A conscientious gardener woudl have long since cleaned this up. It’s on the To Do list for Sunday. Ask me next week where the picture is of the cleaned-up pretty.
Remember how I mentioned that last weekend I got involved with Sterling and didn’t do any of chores?
Well, this was one of them.
It’s not always easy, balancing home life with writing life with career life. I remember growing up in the 70s amid the extensive conversations about “Superwoman” – the liberated woman’s answer to having it all and whether it really could be done. Women were trying to be mothers, housewives and career women, all while never letting him forget he’s a man. Of course, much of the pain came from the stretching of traditional roles – the obvious answer to women was for the men to do more with the kids and the house. Which many of them started to do. Some don’t, but that’s not what I’m here to talk about.
When a person is a writer, until you’re paid enough to write full-time, you essentially have a second unpaid career. Or a second career that pays beans. It’s like moonlighting at some crummy job with lousy hours, but not for the extra money. Okay, not a crummy job, a fabulous job. But the hours still suck, you’re forever interviewing and you don’t even get minimum wage.
A writer friend of mine was “outed” at her day job yesterday. It took her by surprise.
She writes romance novels, sexy ones. Turns out someone at her old job mentioned it to someone at her new job (manly gossip?) and the older male manager at the new job did a little bit of internet searching and found her ebooks…
He told her he thought it was just fine.
Yeah, it’s weird and uncomfortable. She feels exposed in a way she didn’t expect. And no, she doesn’t use a pen name, so she wasn’t trying to hide her superhero novelist identity. Somehow she thought the two worlds would never mix. Now they are.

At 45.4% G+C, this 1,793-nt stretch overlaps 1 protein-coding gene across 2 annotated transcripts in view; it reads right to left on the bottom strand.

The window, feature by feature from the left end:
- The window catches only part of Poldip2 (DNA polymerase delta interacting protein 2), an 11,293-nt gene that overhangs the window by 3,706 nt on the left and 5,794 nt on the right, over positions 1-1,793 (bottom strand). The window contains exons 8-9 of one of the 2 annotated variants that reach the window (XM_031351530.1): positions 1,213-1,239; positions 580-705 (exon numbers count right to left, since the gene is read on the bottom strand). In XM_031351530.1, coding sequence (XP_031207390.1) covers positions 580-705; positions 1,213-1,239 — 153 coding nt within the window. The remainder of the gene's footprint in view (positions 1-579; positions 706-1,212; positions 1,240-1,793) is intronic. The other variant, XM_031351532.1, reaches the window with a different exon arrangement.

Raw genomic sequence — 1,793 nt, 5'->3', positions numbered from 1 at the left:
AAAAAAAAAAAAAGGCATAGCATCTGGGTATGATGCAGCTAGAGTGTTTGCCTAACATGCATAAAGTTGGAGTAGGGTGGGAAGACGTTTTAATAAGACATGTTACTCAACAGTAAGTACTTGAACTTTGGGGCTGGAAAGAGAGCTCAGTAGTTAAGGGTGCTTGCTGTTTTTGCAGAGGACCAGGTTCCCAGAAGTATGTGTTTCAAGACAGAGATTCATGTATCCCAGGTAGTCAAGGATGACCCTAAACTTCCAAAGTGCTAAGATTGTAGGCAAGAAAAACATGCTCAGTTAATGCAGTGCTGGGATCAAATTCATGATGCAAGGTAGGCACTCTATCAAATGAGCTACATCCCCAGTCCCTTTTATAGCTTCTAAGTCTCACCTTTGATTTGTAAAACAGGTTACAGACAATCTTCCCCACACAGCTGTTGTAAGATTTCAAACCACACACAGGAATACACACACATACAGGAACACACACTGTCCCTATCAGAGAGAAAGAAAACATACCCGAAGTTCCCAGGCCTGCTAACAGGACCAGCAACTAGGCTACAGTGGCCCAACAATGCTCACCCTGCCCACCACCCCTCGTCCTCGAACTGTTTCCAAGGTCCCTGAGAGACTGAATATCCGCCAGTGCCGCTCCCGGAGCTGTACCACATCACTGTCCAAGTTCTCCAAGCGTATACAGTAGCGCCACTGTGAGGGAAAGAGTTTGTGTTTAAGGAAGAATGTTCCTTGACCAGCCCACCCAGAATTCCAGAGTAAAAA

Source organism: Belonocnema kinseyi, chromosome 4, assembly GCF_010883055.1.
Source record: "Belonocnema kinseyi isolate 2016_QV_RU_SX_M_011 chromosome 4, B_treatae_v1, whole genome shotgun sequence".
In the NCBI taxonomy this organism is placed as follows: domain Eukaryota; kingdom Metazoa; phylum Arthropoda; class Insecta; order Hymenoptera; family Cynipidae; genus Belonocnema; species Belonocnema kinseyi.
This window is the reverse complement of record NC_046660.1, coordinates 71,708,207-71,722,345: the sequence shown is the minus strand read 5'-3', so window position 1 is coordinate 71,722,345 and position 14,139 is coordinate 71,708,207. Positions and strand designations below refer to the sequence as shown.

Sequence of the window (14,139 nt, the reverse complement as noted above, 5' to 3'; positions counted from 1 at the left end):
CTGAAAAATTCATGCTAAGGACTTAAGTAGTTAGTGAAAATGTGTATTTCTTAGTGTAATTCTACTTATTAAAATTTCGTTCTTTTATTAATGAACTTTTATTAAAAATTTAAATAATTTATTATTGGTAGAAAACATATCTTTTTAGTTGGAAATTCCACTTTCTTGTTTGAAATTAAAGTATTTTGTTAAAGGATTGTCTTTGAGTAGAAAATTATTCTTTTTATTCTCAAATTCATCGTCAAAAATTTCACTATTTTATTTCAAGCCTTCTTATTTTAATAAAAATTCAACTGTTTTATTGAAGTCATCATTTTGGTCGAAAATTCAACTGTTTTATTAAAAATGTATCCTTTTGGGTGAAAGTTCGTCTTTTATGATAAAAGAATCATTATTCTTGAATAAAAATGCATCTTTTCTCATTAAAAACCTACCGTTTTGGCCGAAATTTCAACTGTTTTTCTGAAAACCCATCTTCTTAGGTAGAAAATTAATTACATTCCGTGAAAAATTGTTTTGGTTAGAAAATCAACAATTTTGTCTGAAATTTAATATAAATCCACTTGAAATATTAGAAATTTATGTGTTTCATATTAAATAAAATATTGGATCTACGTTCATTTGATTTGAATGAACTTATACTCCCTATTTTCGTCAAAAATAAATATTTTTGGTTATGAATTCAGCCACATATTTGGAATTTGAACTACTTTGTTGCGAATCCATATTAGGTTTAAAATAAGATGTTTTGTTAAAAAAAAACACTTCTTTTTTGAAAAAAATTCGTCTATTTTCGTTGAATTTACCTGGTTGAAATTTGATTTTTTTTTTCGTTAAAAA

I should also mention that she’s a single mom (though she’s now engaged a terrific new guy). She’s been handling all of it very well for a very long time. She’s still working at breaking into the mainstream publishers, where she could maybe make enough money that she’d have only one career to balance with all of the other jobs.
It doesn’t help that romance is a snicker-generating genre. If she’d been outed as a mystery writer, she’d have more cache. I can see why she’s bothered – it’s like she’s now a dirty girl.
Hopefully, that was the last of it. The manager told her he knew (bum dum dum!) and that he’s fine with it. Maybe she can get away with just doing the job she’s really good at and won’t get any grief for the work she loves to do on the side.
Maybe I’ll get my house and garden cleaned up this weekend.
6 Replies to “Having It All”
Interesting post. I understand (I heard of it third-party) that during the process of my interviewing for the position I currently hold, I was both background checked and Googled; no one has said a word about the writing thing. Either it's not given credibility because well, if I were any good at it, I wouldn't be working 9-5, or … the existence of a so-called "double life" makes the folks I work with uncomfortable. Either is fine with me.
Isn't that funny? The illicit double-life. Though I would qualify your being "any good at it" – it's more that you haven't hit the big pay yet. I imagine it's easy for other people to think we never will, so they're not worried about you quitting the day job. Fortunately, we know better. Our "overnight success" is coming!
Aww. Embrace the "dirty girl," it unnerves people, especially the ones who snicker.
It's hard to be a dirty girl when you work for a Christian company. Just sayin' 😀
Heh. I think most of the entire tech staff at my company knows about my stuff. They seem pretty cool with it tho. Most of them have offered to be in my posse. You know. When I make it big. *eyeroll*
My boss actually offered to be my WWII expert – for all those random WWII facts I'm going to need .
On the other hand, I do know of a few smut writers that actually had to change to a pen name after they were "outed". Apparently they were getting some really nasty hate-mail and evil looks in the grocery store.
Hello, small town, much?
You know this is fascinating — are we getting back to the feminine archetypes here? The ultimate sin is being something other than a "good woman?"